Mac Pro (Early 2009), Mac OS X (10.6.8), & Server, PPC, & AppleTalk Printers
  • The hatter Level 9 Level 9 (58,580 points)
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    Aug 3, 2013 12:59 PM (in response to artistjoh)

    Your 24GB limits your future potential upgrades. Using CS6? then 24 to 48GB are common and popular.

     

    The main justification for a 2009 2.26 x 8-core was not the cores, that was a loss, it was mire DIMM slots and the high cost in 2009 for 4GB DIMMs.

     

    8 x 4GB locks you down to 32GB .... and you haven't addressed what you run but 12GB is lean.

     

    Another easy upgrade isa 240GB SSD Samsung $170 or $96 for 120GB.

     

    Lastly the graphic card you have.

    The processors can even be upgraded to 3.2GHZ which should show real benefit.

  • The hatter Level 9 Level 9 (58,580 points)
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    Aug 3, 2013 1:53 PM (in response to artistjoh)

    What do you do on your computer? Sure you can add 8 x 16GB too. 6 x 8GB WOULD BE IDEAL but overkill.

     

    Your system is I/O bound with storage setup, processors, maybe CS6 andvyou need GTX 770 graphic cards.

     

    That is why I went with conservative 4 x 2GB existing and 8's on other side. Was not because of pricing of older fbdimms though you did and misunderstood 4,1 section How to install and configure memory.

    I suggest you read through over a couple days at

    http://www.macperformanceguide.com

  • The hatter Level 9 Level 9 (58,580 points)
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    Aug 3, 2013 2:49 PM (in response to artistjoh)

    10.6.8 limits you to basically Apple's 5770.

     

    Go to Barefeats.com to see the "big guns" - the GTX 770 being one of the top dogs.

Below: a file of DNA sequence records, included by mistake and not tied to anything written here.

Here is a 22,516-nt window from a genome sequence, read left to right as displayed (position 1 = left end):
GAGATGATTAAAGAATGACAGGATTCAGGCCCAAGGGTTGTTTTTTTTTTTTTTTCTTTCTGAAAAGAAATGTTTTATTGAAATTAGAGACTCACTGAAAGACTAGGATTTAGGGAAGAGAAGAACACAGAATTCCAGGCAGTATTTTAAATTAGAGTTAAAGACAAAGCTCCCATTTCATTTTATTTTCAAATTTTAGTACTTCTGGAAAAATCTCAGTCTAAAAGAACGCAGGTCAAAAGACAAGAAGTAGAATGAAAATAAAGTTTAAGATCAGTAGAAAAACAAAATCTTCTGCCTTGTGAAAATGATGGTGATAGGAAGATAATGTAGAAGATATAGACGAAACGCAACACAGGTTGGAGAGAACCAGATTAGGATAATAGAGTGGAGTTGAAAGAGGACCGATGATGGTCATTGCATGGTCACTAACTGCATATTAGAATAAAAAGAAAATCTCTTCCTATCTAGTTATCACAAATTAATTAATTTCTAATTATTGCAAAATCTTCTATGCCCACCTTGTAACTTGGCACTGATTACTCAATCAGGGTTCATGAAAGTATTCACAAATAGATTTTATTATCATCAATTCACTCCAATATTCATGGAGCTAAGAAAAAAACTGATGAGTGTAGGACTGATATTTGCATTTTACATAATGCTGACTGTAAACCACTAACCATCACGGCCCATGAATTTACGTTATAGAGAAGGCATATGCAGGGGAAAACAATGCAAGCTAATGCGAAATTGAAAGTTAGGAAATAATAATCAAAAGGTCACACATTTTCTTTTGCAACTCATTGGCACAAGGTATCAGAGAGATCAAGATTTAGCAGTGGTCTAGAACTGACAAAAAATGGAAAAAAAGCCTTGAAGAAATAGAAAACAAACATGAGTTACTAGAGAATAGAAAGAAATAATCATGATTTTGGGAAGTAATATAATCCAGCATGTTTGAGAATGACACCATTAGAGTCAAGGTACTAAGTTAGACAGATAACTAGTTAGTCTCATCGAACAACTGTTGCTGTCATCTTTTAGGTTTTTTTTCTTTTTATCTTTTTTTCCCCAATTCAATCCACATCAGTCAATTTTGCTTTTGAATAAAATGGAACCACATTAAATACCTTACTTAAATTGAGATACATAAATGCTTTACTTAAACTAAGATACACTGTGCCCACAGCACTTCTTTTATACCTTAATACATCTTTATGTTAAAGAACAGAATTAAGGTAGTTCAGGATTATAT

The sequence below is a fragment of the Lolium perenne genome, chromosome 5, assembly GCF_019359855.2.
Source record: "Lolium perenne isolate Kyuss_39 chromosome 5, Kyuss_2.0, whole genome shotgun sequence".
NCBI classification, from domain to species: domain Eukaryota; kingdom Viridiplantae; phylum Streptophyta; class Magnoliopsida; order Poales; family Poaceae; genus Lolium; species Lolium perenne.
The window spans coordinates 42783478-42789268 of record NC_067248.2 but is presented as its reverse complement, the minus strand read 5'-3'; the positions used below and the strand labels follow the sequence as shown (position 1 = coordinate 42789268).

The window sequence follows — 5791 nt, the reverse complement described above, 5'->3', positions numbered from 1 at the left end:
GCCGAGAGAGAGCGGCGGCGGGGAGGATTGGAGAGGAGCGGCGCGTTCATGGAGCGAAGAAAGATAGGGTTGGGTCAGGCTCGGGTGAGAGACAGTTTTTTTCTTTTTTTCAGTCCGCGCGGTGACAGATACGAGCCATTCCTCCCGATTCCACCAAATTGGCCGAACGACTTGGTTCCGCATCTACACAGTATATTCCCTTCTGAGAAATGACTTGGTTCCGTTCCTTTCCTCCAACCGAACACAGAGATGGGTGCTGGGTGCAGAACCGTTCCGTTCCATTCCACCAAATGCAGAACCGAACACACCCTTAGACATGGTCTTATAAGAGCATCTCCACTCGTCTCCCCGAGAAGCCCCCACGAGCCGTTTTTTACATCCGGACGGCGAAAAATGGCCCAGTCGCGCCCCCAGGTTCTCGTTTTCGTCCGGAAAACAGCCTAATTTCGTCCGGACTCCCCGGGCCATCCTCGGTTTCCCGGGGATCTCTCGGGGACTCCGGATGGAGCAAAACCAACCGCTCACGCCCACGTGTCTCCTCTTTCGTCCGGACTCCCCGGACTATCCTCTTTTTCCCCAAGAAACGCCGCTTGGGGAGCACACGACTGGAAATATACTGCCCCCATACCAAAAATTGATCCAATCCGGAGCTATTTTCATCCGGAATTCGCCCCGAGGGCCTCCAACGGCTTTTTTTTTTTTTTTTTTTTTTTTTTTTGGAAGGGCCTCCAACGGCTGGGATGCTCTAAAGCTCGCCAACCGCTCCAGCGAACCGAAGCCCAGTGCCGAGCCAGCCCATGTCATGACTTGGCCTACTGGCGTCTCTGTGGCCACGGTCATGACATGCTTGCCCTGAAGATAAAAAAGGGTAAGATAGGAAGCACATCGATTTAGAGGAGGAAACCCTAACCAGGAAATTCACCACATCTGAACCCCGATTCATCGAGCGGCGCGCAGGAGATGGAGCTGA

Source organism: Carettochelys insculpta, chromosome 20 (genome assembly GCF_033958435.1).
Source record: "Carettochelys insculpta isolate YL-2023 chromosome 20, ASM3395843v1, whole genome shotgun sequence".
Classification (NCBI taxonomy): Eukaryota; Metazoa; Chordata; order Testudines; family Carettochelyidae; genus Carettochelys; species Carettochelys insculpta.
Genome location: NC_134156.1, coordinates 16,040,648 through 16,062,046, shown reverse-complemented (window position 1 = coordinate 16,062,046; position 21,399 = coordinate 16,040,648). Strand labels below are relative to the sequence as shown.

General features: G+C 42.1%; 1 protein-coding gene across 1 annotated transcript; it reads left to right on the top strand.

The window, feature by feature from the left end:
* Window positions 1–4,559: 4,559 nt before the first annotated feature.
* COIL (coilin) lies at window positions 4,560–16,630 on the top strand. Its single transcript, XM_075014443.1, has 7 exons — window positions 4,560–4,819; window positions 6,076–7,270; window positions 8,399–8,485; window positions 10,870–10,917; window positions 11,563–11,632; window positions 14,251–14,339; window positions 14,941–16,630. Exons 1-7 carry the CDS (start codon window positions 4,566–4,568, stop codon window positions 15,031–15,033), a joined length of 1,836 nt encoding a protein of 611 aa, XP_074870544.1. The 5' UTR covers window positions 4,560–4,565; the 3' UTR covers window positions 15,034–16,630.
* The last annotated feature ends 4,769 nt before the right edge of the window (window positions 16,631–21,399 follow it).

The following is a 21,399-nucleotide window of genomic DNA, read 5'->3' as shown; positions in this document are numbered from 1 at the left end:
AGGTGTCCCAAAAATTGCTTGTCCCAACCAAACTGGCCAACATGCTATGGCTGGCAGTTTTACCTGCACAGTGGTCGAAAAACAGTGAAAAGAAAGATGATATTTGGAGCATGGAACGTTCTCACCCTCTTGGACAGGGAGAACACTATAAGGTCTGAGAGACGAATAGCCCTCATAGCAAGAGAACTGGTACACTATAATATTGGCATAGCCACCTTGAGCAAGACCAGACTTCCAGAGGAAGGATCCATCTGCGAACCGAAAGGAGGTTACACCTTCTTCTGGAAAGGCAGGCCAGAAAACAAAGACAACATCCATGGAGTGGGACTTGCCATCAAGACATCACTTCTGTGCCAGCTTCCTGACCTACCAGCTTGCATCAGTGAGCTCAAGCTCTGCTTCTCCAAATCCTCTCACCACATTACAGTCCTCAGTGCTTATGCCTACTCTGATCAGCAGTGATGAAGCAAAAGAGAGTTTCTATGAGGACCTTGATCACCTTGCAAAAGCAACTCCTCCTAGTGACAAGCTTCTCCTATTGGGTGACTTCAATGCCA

PC cards are semi supported in 10.8.3+ which is one of the few good reasons to go to Mountain Lion.

     

    MacRumors and others specialize more in such cards. I was using it as an example mainly.

     

    http://forums.macrumors.com/forumdisplay.php?f=1

  • The hatter Level 9 Level 9 (58,580 points)
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    Aug 3, 2013 3:14 PM (in response to artistjoh)

    unless and until you say that you need zyx with CUDA support then of course Q4K does not make sense. Waste of $800 (PNY Amazon). Nor would the 5870 $449.

     

    Look at the test results on Barefeats they have them - the 5770 is fine though 3 yrs old Mac 4 yrs old since it came out.

     

    You have made zero mention what you run on your mac to make any answer anything but a generality and can't get into specifics for what configuration fits the needs. You do understand there is no one size fits all or that it does not matter.

     

    More RAM by itself does not equal faster or perform better. But if you use 10s of 1000s of photos and they get large, yes.

     

    And putting L4 or Aperture Catalogue on a large SSD works too - takes a while to absort just all the things on MPG site.